Eventually, the doing and thinking also become believing.  The more I practice self-care (and I am not that great at it), the more I believe I deserve the good things happening in my life.  Self-care allows me to move forward with my plans and goals.  It gives me time to decompress and relax so that I can rest and be ready for the next round of challenges.  Self-care helps me maintain my energy and build reserves in case I need them.

Most important, practicing self-care improves my self-worth by showing me I can successfully take care of myself in spite of all of the internal and external challenges beyond my control.

How is the coping strategy different from regular, daily activities?

This is a question I and my parts constantly struggle with.  Is sleeping at regular intervals self-care?  Is doing laundry self-care? Is reading a book or watching a movie self-care?  Is buying new clothes that fit properly, look nice, and keep me warm when I already have a bunch in my closet self-care?  Is treating myself to an ice cream sundae self-care?

How and why? Aren’t these activities all daily, weekly, monthly or routine chores that need to be done in order to maintain a “normal” life?

The answer to this question came from a conversation with a hotline counselor last Friday.  She told me that self-care as a coping strategy is more about intention than action.  Then she gave me the following example: doing laundry is a regular chore everyone has to do at some point.  But if I tell myself that I am doing laundry to take care of myself and make sure I have clean sheets to sleep on, I am practicing self-care.  The difference is the intention behind the thought and action.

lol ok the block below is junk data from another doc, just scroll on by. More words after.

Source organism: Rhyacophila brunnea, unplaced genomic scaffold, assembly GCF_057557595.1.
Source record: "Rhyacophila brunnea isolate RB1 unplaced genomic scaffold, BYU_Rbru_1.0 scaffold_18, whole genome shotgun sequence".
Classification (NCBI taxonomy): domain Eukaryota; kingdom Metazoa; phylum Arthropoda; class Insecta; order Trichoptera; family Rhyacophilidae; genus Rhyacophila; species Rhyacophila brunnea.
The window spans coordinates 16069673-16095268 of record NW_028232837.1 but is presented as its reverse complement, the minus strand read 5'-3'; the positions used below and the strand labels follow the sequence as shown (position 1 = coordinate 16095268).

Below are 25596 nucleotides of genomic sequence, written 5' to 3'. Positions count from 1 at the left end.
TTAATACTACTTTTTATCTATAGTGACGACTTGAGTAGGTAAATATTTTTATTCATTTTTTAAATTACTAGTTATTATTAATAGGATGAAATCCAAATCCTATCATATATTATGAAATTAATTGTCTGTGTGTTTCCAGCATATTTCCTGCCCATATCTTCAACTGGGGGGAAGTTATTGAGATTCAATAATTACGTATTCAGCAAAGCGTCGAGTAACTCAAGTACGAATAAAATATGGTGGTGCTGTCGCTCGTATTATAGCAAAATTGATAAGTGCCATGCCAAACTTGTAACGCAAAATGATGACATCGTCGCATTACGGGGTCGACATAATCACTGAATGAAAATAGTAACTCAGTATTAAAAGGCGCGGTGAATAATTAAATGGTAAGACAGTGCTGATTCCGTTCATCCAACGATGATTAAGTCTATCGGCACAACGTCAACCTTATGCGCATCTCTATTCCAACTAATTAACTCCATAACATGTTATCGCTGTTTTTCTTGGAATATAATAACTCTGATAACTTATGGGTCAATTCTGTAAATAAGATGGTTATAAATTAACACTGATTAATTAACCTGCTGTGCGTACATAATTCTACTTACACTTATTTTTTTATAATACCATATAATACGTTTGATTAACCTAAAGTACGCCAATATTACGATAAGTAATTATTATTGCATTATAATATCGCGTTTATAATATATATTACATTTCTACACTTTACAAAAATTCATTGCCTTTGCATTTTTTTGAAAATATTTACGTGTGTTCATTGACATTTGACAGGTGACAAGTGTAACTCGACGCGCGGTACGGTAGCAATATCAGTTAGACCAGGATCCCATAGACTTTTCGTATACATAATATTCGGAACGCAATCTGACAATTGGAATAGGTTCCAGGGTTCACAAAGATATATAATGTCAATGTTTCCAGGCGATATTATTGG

How do I practice self care?

Here is an example from my life: buying shoes is a scary, triggering chore.  Almost every female in my blood family has some kind of shoe obsession or trigger.  Some have hundreds of pairs they collect and never wear; only wearing the same shoes until they fall apart, but never getting rid of any.  Others have only 3 or 4 pairs and look down on those who have more.  Some have hundreds of pairs of shoes and wear them once or twice before “saving” them for a special occasion.  The egg donor is part of the first group.  And she never let me have many pairs of shoes, let alone comfortable ones, because that was competition against her.

Growing up, I avoided buying shoes as much as I could.  Then I only bought ugly shoes she wouldn’t want so that she stopped stealing them from me.  Also to avoid being made fun of by the sperm donor, blood sibling, and various other relatives.  Drawing attention to myself was bad.  The one time I did buy shoes I loved (2 pairs of knee-high, leather, winter boots) I absolutely loved, they were somehow destroyed in one season.  And by destroyed, I mean unusable and had to be thrown out. It was around the time I still made regular trips to visit family and spend holidays with them.  Hindsight tells me that during one or more of my “blackouts”, someone did something to them the same way the egg donor tormented my fish when I wasn’t around.

Fast forward to the present.  I’ve been struggling with having to buy new shoes.  it had been more than 2 years since I bought new shoes, and those had been orthotic-friendly, kind of ugly shoes I needed so that I wouldn’t hurt my feet worse during my commutes.  The first two pairs I got were out of necessity because the previous shoes did not go with dresses or my current outfits.  I did not consider them self-care and got really bad backlash from wearing them instead of returning them.  The most recent 3 pairs I considered self-care and necessity.  Self-care because I recently read a book that talked about how shoes need a rest between wears to dry out, relax, and re-shape themselves for the next wear.  Having multiple pairs of shoes and rotating them during the week helps them last longer too.